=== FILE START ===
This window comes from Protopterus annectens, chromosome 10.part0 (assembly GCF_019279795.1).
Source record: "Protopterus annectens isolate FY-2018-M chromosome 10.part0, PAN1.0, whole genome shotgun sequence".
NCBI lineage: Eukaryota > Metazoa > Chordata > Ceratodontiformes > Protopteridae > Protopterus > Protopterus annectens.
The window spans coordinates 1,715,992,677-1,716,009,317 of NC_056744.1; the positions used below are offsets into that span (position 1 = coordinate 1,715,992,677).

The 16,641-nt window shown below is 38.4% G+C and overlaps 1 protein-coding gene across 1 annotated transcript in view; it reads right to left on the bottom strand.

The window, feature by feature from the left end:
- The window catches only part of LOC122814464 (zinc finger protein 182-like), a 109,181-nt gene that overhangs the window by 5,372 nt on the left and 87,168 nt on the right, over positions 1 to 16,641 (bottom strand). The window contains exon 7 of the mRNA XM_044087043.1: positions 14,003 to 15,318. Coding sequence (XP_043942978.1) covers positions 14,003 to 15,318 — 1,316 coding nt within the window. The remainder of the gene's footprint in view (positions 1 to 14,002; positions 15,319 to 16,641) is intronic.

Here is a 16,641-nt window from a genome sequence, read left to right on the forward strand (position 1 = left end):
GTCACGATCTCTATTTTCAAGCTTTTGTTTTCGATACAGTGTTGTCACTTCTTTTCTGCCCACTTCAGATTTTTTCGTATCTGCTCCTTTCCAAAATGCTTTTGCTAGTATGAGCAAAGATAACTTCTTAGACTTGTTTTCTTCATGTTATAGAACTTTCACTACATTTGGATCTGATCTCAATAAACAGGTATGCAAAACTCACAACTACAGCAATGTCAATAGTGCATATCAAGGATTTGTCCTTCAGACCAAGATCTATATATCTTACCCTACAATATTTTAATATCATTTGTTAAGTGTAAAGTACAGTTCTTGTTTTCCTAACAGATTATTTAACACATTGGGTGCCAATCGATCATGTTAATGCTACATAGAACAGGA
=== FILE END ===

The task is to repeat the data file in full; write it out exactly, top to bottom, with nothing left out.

This window comes from Protopterus annectens, chromosome 10.part0 (assembly GCF_019279795.1).
Source record: "Protopterus annectens isolate FY-2018-M chromosome 10.part0, PAN1.0, whole genome shotgun sequence".
NCBI lineage: Eukaryota > Metazoa > Chordata > Ceratodontiformes > Protopteridae > Protopterus > Protopterus annectens.
The window spans coordinates 1,715,992,677-1,716,009,317 of NC_056744.1; the positions used below are offsets into that span (position 1 = coordinate 1,715,992,677).

The 16,641-nt window shown below is 38.4% G+C and overlaps 1 protein-coding gene across 1 annotated transcript in view; it reads right to left on the bottom strand.

The window, feature by feature from the left end:
- The window catches only part of LOC122814464 (zinc finger protein 182-like), a 109,181-nt gene that overhangs the window by 5,372 nt on the left and 87,168 nt on the right, over positions 1 to 16,641 (bottom strand). The window contains exon 7 of the mRNA XM_044087043.1: positions 14,003 to 15,318. Coding sequence (XP_043942978.1) covers positions 14,003 to 15,318 — 1,316 coding nt within the window. The remainder of the gene's footprint in view (positions 1 to 14,002; positions 15,319 to 16,641) is intronic.

Here is a 16,641-nt window from a genome sequence, read left to right on the forward strand (position 1 = left end):
GTCACGATCTCTATTTTCAAGCTTTTGTTTTCGATACAGTGTTGTCACTTCTTTTCTGCCCACTTCAGATTTTTTCGTATCTGCTCCTTTCCAAAATGCTTTTGCTAGTATGAGCAAAGATAACTTCTTAGACTTGTTTTCTTCATGTTATAGAACTTTCACTACATTTGGATCTGATCTCAATAAACAGGTATGCAAAACTCACAACTACAGCAATGTCAATAGTGCATATCAAGGATTTGTCCTTCAGACCAAGATCTATATATCTTACCCTACAATATTTTAATATCATTTGTTAAGTGTAAAGTACAGTTCTTGTTTTCCTAACAGATTATTTAACACATTGGGTGCCAATCGATCATGTTAATGCTACATAGAACAGGA